University moves to Dh200m campus and opens schools

Ashwaq Bin Qafleh, an Emirati forensic science student, working in the forensic lab at Amity University in Dubai International Academic City.
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DUBAI // Amity University is to move to a purpose-built Dh200 million campus.

The institution has only been open in Dubai International Academic City for two years.

The India-based university, which has eight campuses around the world, has also announced plans to accommodate younger people - in its first UAE school, due to open in Abu Dhabi next year. A second school, in Dubai, is due in 2015.

The Dh250m Abu Dhabi school - the foundation's first outside India - is to be in Al Bahya, near Yas Island, and would eventually have places for 3,000 pupils. Building work is due to begin this year.

Vahajat Hussain, president of the Dubai university campus, said there "is a real need for more schools" in Abu Dhabi. "There are many more residential areas being developed over there."

Abu Dhabi Education Council (Adec) has said it would need about 100 new schools for about 146,000 pupils in the next seven years.

Some of the demand would come from the several thousand government employees who are being required to move to Abu Dhabi from other emirates.

Amity International School is one of three new foreign schools expected to open in the capital.

Two British boarding schools, Cranleigh and Repton, are also set to open branches. Repton, which already has a branch in Dubai, is to open on Reem Island in September, while Cranleigh is due to open on Saadiyat Island next year.

Dr Ajit Nagpal, chairman of Amity Middle East, said the group was "diversifying, not limiting ourself to higher education. It's an endowment and a commitment to the society". He added that Amity, which has 17 schools and preschools in India, was also considering nurseries in the UAE.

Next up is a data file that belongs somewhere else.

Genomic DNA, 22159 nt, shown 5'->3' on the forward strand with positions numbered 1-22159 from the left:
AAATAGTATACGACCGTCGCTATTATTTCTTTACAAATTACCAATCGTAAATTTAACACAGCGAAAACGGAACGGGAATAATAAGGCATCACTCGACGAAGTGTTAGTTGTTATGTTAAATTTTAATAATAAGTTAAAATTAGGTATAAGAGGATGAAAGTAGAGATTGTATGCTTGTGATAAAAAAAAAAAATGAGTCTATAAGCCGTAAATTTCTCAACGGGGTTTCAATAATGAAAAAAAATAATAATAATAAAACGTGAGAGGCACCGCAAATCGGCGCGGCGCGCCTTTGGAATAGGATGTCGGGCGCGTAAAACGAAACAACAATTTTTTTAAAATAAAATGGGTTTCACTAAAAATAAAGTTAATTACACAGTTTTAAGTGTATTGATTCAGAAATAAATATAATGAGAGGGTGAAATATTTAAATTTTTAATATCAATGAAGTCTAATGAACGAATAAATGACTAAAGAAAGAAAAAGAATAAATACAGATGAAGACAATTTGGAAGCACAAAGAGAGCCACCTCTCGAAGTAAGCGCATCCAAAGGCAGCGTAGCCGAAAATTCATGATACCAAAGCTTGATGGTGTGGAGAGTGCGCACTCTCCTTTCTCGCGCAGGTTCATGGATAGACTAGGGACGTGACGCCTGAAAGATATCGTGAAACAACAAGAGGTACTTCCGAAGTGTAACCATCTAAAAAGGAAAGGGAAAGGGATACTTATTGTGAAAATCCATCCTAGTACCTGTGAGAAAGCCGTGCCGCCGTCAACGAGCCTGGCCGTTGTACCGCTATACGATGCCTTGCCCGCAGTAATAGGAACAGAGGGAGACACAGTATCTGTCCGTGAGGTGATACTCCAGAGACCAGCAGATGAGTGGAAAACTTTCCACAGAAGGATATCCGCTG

Atul Chauhan, the chancellor of Amity international, said pupils graduating from Amity schools would be natural candidates for the university.

"It's a big thing for parents to think that the students can continue in the same system and come to the university," he said. Pupils will study for British GCSEs and then the International Baccalaureate. "Parents seem to like that continuity, and in India it's been very popular."

The new university campus will include research facilities. Amity offers undergraduate and postgraduate science subjects including aerospace engineering, nanotechnology, nuclear technology, biotechnology and forensic science.

"The new campus will have state-of-the-art laboratories so we can focus very much on research," said Mr Chauhan. "The problem with branch campuses around the world is they are teaching institutions and this is where we are different. We are research focused."

And while it is looking to conduct research in areas expected to be key to the UAE's post-oil economy, such as nuclear and semiconductor technology, Mr Hussain admitted the university had struggled to attract students in those areas.

"When we meet students in the schools, a lot of that requires telling them, for example, that in five years the UAE will have a nuclear plant," he said. "It's helping show them the career choices they need to make for the job market of five years' time, not just now."